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Kenwood TS-830S Deafened Receive Repair!

Discussion in 'Radio Circuits, Repair & Performance' started by N9PCT, Mar 20, 2019.

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  1. N9PCT

    N9PCT Ham Member QRZ Page

    I'm currently in the process of improving my CW skills so I find this very interesting.

    I noticed in the alignment procedure that there are -M specific adjustments. What is the difference between the -S and the -M?
     
  2. K9STH

    K9STH Platinum Subscriber Volunteer Moderator Platinum Subscriber QRZ Page

    I have an Inrad 400 Hz CW filter in my TS-830S and it is like night and day where CW reception is concerned. Also, zero-beating correctly the other station is much easier than with the normal SSB filter.

    Although I do have a pretty good cerebral filter, using the 400 Hz filter does make CW reception a lot easier. Unfortunately, the Inrad filters are not cheap! However, for the serious operator, the expense is well worth the cost.

    Glen, K9STH
     
  3. N8YX

    N8YX Ham Member QRZ Page

    The -M deleted "CW Narrow" from the Mode switch and added an AM position. The 455KHz CW filter slot was filled by a 6KHz B/W, 455.7KHz ceramic filter. A YK-88A and a YK-88S1 filter were fitted in the 8.83MHz filter slots, and a small auxiliary PCB which demodulated an AM signal was added to the rear of the chassis, using existing connectors and wiring.

    The Mode switch wiring is slightly different. All this is shown in W0NTA's copy of the TS-830S Service Manual. If one wanted to convert an -S to an -M, the only hard-to-find parts are that 455KHz AM filter and one of the inductors on the AM Converter Unit...and as I recall, PacParts still lists those as available to order. Failing that, one could cannibalize other Kenwoods of the era for the required components.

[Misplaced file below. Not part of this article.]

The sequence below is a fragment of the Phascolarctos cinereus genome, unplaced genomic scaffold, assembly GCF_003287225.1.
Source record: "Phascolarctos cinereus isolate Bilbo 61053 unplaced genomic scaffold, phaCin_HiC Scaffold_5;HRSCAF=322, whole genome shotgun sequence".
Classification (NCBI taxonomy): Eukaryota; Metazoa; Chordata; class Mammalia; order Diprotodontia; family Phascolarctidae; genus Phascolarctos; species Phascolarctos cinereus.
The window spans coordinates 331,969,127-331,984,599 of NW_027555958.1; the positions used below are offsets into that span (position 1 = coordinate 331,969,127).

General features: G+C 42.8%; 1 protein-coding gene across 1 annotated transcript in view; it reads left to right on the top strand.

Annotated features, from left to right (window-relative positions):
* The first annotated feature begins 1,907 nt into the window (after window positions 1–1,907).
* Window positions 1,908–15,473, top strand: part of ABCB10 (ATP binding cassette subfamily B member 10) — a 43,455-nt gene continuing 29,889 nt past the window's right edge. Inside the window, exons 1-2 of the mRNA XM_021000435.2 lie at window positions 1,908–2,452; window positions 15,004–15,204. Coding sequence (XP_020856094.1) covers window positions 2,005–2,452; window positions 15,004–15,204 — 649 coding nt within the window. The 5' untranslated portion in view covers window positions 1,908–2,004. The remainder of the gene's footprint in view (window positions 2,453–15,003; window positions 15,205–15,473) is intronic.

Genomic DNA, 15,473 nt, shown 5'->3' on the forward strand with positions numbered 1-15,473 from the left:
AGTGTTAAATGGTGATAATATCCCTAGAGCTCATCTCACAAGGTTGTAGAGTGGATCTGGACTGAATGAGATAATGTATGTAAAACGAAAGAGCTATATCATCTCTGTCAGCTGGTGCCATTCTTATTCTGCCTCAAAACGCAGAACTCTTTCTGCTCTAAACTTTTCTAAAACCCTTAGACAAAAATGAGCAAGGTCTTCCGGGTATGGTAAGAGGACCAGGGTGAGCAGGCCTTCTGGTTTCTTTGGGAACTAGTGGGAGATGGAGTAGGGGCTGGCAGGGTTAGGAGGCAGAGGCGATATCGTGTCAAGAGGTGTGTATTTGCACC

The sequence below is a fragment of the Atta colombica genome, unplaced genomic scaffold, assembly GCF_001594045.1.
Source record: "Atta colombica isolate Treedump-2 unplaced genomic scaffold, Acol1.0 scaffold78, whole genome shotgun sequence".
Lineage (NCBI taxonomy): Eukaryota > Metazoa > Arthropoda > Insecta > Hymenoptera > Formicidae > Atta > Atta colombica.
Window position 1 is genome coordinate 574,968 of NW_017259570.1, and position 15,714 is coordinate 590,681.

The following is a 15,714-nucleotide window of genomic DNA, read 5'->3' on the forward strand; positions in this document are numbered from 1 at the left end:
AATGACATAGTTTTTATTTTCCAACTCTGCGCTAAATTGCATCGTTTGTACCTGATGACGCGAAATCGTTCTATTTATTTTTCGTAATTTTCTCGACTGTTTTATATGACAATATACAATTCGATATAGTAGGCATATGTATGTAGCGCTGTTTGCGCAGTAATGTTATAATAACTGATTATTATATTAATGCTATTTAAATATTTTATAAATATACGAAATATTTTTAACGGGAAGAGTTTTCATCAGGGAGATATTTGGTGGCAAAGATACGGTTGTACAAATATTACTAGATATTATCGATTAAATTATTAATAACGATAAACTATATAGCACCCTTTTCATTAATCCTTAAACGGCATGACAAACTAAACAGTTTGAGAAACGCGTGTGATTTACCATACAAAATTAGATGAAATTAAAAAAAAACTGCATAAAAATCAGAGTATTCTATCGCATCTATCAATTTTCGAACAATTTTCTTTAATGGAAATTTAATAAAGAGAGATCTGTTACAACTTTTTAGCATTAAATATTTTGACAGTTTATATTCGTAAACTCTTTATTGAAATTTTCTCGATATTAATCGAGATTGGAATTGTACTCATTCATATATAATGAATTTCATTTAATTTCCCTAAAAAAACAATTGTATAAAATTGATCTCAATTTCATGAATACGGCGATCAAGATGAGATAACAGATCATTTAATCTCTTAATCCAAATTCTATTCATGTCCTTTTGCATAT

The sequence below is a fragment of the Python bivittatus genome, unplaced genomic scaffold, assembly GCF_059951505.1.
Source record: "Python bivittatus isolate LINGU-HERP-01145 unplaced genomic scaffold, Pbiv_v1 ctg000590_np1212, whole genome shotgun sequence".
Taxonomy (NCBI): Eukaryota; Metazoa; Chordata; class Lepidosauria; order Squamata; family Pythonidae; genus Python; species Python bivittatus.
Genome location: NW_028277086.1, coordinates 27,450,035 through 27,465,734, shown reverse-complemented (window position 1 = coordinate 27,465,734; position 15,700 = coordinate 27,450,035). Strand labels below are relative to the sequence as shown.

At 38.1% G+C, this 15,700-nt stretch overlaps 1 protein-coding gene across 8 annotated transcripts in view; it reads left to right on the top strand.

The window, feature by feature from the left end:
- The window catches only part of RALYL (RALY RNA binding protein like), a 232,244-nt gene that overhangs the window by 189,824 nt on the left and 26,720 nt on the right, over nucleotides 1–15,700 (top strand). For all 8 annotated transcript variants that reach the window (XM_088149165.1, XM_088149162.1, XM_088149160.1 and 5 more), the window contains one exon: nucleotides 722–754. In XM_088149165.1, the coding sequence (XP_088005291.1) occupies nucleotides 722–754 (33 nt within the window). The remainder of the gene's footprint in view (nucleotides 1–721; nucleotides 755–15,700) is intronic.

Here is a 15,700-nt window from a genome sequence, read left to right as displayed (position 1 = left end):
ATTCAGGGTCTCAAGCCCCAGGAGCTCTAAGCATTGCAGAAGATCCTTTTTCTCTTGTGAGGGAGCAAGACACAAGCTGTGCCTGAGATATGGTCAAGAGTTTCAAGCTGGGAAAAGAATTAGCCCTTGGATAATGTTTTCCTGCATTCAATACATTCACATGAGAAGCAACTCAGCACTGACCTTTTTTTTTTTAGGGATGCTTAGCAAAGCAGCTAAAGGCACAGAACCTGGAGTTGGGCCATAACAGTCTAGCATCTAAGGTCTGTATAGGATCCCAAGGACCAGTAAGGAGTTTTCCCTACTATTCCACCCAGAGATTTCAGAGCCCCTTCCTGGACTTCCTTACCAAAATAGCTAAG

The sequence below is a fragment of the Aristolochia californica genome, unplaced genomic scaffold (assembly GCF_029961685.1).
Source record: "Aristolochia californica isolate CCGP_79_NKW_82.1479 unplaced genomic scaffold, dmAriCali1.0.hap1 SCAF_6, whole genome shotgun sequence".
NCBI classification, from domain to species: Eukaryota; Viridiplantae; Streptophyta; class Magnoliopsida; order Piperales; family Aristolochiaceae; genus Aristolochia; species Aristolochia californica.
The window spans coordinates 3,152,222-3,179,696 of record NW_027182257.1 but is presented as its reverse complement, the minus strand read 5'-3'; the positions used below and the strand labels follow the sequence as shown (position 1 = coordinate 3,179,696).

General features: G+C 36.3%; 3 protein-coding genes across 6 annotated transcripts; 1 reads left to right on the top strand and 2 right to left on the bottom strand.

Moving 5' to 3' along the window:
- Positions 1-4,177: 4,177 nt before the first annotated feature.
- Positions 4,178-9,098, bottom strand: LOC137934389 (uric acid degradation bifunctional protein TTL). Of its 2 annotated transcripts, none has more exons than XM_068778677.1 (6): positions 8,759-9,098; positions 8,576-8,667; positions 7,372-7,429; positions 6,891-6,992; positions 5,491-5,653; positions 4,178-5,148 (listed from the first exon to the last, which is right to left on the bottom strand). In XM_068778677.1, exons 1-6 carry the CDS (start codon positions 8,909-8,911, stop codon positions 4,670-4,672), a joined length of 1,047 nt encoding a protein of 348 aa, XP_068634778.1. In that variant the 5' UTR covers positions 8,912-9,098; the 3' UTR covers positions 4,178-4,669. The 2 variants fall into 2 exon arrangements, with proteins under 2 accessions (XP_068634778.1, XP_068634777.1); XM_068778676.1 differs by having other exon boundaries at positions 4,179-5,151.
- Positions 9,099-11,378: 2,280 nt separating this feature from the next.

I found front panels, the AM Converter Unit (with mounting hardware) and an 'M' model IF Unit on eBay. The VFO Assembly still says "TS-830S" and I'll leave it as-is until an "M" part pops up for sale.

    Kenwood used AME (exalted carrier AM) on the transmit side of things, and I'm going to mod mine for RF pre-driver modulation when operated on AM. This is similar to a published mod for the TS-940S.
     
  4. K7TRF

    K7TRF Premium Subscriber QRZ Page

    As posted above, the M unit supports AM transmission and reception, the S unit does not.

    I second a pair of matched CW filters. Realistically the Kenwood CW filters aren't bad, but if it's in the budget a pair of 400 Hz CW filters from Inrad really let the rig shine on CW.
     
  5. N4HZ

    N4HZ Ham Member QRZ Page